As he rode along, people kept spreading their cloaks on the road. As he was now approaching the path down from the Mount of Olives, the whole multitude of the disciples began to praise God joyfully with a loud voice for all the deeds of power that they had seen, saying, “Blessed is the king who comes in the name of the Lord! Peace in heaven, and glory in the highest heaven!”
He will cut off the chariot from Ephraim and the war-horse from Jerusalem; and the battle bow shall be cut off, and he shall command peace to the nations; his dominion shall be from sea to sea, and from the River to the ends of the earth. As for you also, because of the blood of my covenant with you, I will set your prisoners free from the waterless pit. Return to your stronghold, O prisoners of hope; today I declare that I will restore to you double.
But as Jesus came near and saw the city, he wept over it, saying, “If you, even you, had only recognized on this day the things that make for peace! But now they are hidden from your eyes. Indeed, the days will come upon you, when your enemies will set up ramparts around you and surround you, and hem you in on every side. They will crush you to the ground, you and your children within you, and they will not leave within you one stone upon another; because you did not recognize the time of your visitation from God.”
Luke 22:47, 63; 23:33, 35-38
While he was still speaking, suddenly a crowd came, and the one called Judas, one of the twelve, was leading them. He approached Jesus to kiss him; but Jesus said to him, “Judas, is it with a kiss that you are betraying the Son of Man?”
Now the men who were holding Jesus began to mock him and beat him; they also blindfolded him and kept asking him, “Prophesy! Who is it that struck you?” They kept heaping many other insults on him.
When they came to the place that is called The Skull, they crucified Jesus there with the criminals, one on his right and one on his left.
And the people stood by, watching; but the leaders scoffed at him, saying, “He saved others; let him save himself if he is the Messiah of God, his chosen one!” The soldiers also mocked him…saying, “If you are the King of the Jews, save yourself!” There was also an inscription over him, “This is the King of the Jews.”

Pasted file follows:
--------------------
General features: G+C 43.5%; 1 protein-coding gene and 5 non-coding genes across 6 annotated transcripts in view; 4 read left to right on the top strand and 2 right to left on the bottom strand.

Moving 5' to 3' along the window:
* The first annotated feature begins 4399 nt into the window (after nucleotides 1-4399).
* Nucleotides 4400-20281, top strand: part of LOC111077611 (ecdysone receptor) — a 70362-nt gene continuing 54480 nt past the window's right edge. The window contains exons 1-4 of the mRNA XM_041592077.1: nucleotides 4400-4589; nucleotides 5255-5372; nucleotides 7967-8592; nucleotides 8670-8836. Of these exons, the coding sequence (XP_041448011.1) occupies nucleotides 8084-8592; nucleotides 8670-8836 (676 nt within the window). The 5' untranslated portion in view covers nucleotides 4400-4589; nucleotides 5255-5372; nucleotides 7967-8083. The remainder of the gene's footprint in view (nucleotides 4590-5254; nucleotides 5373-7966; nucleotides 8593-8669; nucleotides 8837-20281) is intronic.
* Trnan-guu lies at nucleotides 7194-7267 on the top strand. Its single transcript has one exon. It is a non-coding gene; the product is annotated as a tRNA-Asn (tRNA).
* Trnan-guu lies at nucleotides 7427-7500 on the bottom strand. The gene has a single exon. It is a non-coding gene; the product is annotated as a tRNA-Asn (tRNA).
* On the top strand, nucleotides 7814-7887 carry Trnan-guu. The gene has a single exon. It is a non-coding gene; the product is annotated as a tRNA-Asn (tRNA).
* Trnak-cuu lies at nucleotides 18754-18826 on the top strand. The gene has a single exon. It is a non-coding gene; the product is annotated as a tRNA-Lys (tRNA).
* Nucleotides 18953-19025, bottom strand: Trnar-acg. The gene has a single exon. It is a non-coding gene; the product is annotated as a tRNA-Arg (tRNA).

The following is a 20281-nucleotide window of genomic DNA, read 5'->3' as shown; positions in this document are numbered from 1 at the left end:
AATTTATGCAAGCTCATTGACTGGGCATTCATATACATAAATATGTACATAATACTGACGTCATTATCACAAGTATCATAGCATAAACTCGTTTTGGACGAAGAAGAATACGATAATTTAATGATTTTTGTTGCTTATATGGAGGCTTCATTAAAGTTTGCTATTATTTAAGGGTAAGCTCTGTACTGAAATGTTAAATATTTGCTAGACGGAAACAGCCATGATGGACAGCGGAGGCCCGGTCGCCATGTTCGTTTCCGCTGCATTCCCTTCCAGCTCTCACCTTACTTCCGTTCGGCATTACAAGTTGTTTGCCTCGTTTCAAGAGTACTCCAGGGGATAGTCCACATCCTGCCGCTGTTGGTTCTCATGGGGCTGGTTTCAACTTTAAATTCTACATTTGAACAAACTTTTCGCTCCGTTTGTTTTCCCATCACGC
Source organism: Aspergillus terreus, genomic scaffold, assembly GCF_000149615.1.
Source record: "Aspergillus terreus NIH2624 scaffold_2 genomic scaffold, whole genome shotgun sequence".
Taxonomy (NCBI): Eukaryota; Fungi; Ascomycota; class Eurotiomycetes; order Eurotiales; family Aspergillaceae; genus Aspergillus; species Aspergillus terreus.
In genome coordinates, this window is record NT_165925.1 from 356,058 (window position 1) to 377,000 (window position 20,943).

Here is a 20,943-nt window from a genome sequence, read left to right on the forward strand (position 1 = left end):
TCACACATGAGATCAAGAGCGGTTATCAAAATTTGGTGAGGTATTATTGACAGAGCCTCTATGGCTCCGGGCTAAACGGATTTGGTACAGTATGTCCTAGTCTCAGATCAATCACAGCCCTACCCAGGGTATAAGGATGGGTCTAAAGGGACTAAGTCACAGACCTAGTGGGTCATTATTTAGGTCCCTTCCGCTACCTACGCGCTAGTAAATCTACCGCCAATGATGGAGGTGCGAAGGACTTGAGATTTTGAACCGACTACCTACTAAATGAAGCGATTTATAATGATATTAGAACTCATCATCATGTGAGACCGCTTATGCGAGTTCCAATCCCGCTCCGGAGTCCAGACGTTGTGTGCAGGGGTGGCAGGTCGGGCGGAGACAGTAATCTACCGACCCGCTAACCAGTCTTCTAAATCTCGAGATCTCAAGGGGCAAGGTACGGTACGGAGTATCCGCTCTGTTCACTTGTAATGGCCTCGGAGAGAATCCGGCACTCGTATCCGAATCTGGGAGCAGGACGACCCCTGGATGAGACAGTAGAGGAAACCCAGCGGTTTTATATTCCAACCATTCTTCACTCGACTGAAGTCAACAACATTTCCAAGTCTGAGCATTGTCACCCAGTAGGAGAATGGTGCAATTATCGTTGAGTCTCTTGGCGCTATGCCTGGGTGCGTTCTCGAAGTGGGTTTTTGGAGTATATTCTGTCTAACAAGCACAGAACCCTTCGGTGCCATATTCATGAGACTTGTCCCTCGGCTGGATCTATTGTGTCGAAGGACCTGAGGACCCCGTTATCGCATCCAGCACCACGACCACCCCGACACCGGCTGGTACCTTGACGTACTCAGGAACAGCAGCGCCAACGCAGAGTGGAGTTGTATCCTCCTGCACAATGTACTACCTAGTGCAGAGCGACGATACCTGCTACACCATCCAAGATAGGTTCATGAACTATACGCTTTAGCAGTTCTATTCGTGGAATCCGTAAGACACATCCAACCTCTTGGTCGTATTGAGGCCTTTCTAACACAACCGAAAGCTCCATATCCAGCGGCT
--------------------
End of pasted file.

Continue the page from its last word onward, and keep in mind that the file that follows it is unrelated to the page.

On that day the Lord their God will save them for they are the flock of his people; for like the jewels of a crown they shall shine on his land. For what goodness and beauty are his! Grain shall make the young men flourish, and new wine the young women.
1 Corinthians 11:23-26
[for] the Lord Jesus, on the night when he was betrayed took a loaf of bread, and when he had given thanks, he broke it and said, “This is my body that is for you. Do this in remembrance of me.” In the same way he took the cup also, after supper, saying, “This cup is the new covenant in my blood. Do this, as often as you drink it, in remembrance of me.” For as often as you eat this bread and drink the cup, you proclaim the Lord’s death until he comes.
And so the preacher proclaims as well, “Blessed is the one who comes in the name of the Lord!”
PRAYER OF THE DAY
Blessed are you, our king, who comes in the name of the Lord! Peace in heaven, and glory in the highest heaven! Even if our voices were silenced, creation itself would rise up to praise you! Hosanna in the Highest! Amen.
My song is love unknown ELW 343, H82 458, NCH 222
All glory, laud, and honor ELW 344, H82 154, 155, UMH 280, NCH 216, 217
Prepare the royal highway ELW 264
Prepare the way, O Zion H82 65
Prepare the way of the Lord UMH 207
Ride on, King Jesus, Larry Fleming